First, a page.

Pastor Steven L. Anderson has been getting a pretty bad rap for his notoriously awful remarks made during sermons — in fact, some have been so terrible that they have prompted both Child Protective Services and the Secret Service to visit him.
Anderson first garnered media attention when he publicly prayed for President Barack Obama’s death. In 2009, Anderson told his congregation:
Now, turn back to Psalm 58 and let me ask you this question. Why should Barack Obama melt like a snail? Why should Barack Obama die like the untimely birth of a woman? Why should his children be fatherless and his wife a widow, as we read in this passage?
Well, I will tell you why. Because, since Barack Obama thinks it is OK to use a salty solution, right, to abort the unborn, because that’s how abortions are done, my friend, using salt — and I would like to see Barack Obama melt like a snail tonight.
As a fundamentalist Christian, Anderson clings desperately to a worldview that places women just below the coffee table in order of importance. Last year, he preached to his faithful that women should not speak in church — not even to say “Amen.”
“First of all, it’s not for a woman to be doing the preaching. And second of all, it’s not for women to be speaking,” Anderson explained. “Even if they were to have a question, they’re not to ask that question in the church, number one. And number two, even if they wanted to ask questions of their husband, they should wait until they get home.”
According to Anderson, women only want birth control so they can be idle, tattling, green-blooded, whorish gossips who love Satan and hate Jesus. Or something.
On top of this misogynist’s blind hatred of the President and downright insane views regarding women, he is a teensy bit of an anti-semite. Anderson’s YouTube channel features a more than 50-part series of what can only be described as horrifically anti-semitic rants, and felt that the topic of The Jews and Their Lies was so important that it deserved a two-part sermon.
“So why in the world do we as Christians think it is wrong to rebuke Judaism?” he complained in one installment of Israel Moments. “Oh, man, we’d better be careful what we say about the Jews. We’d better be careful what we say about that religion. You know they are God’s chosen people.”
Anderson wondered by Christians would invite a Rabbi to speak at their churches. “We need to get back to the teaching of Titus 1,” he told his YouTube audience, “and understand that there are a lot of deceivers, a lot of false prophets out there — especially of the circumcision.”
I was in Phoenix recently and, naturally, I was curious about Pastor Anderson and his hate group masquerading as a church. On Sunday, with Addicting Info’s Nathaniel Downes by my side, I made the journey to Faithful Word Baptist Church in Tempe, Arizona.
Both of us appeared dressed in our Sunday best — I, actually wearing something that was not a t-shirt for once, and Downes in his finest kilt.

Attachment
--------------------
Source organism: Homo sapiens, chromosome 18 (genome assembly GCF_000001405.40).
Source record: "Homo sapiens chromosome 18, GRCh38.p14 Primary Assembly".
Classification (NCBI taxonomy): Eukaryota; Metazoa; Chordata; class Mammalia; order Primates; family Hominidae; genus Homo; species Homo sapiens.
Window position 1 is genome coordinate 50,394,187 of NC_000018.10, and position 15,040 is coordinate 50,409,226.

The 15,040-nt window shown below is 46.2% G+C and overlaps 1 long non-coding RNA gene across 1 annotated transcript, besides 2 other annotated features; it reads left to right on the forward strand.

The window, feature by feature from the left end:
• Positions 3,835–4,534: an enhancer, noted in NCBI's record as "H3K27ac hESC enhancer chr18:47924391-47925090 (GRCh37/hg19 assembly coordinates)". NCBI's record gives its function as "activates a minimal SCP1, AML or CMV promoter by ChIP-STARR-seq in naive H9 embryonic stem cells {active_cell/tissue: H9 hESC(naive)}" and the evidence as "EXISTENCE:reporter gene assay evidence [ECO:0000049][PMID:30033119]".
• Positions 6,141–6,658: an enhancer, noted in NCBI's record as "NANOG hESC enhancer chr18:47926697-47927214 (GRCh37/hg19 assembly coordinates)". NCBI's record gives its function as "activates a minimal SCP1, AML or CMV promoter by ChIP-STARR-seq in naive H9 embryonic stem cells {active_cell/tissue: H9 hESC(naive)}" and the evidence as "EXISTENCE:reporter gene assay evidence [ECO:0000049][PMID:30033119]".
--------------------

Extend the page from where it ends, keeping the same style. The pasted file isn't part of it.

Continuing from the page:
The parking lot was a mix of “shocking” and “exactly what one would expect.”
Upon pulling up to the church, Mr. Downes and I noticed a lovely truck advertising Alex Jones’ conspiratorial garbage dump InfoWars parked in the lot.
On the other side of the Bible verse and conspiracy theorist garbage-laden truck was a smaller van, which was, shall we say, a bit more benign in its design.
The church itself looks like a liquor store from the outside, but we learned that when Anderson says that he draws around 100 people to each service, he is telling the truth. And when he says that numerous children attend his services, he is also being genuine.
Surprisingly, Anderson was very welcoming and greeted us warmly at the door before inviting us inside. We took a seat in the back, as we had arrived a moment after the service had begun.
The service itself was rather tame, dealing with the topic of temptation.[youtube http://www.youtube.com/watch?v=qC93Y8bJ1QE?rel=0&showinfo=0&w=640&h=360]
While Anderson twisted the words of the Bible in his typical fashion, it seemed as though he has been trying to tone things down a bit since the media firestorm following his December remarks regarding AIDS…and gay people…and mass extermination:
And that, my friend, is the cure for AIDS. It was right there in the Bible all along — and they’re out spending billions of dollars in research and testing. It’s curable — right there. Because if you executed the homos like God recommends, you wouldn’t have all this AIDS running rampant.
In fact, only one horrific remark was made the entire time we were present. A bald gentleman with tattoos and wearing multi-fiber blends (both prohibited in Leviticus) whispered (loudly) to his tattooed wife that my companion, who has been happily married (to a woman) for more than ten years and has multiple children, is a “faggot.” Apparently, he had never seen a kilt before.
After the service, I spoke to a couple of Anderson’s congregants. They were somewhat nice to me, but broke off contact after realizing that I was one of those who writes unfavorable things about their anti-gay messiah.
Anderson and I spoke briefly, and I was surprised by a couple things: First, aside from the horrific bigotry, he was very likable. I found Anderson to be a genuinely nice person who has possessed antiquated and horrible viewpoints for far too long. No matter who he hates, it is clear that he genuinely loves his congregation, in any case. No matter how “nice” he is, however, there is no excuse for his proliferation of hatred.
Secondly, I had pictured him as a Tea Party sort. Shockingly, the Tea Party is too extreme even for this particular homophobic, misogynist, anti-semite. Anderson told me that while he initially supported the Tea Party, he decided he was done when he heard Sarah Palin was involved.
All-in-all, I was impressed by Anderson’s ability to be not only civil — but to warmly welcome me into his church despite my open condemnation of everything for which he stands.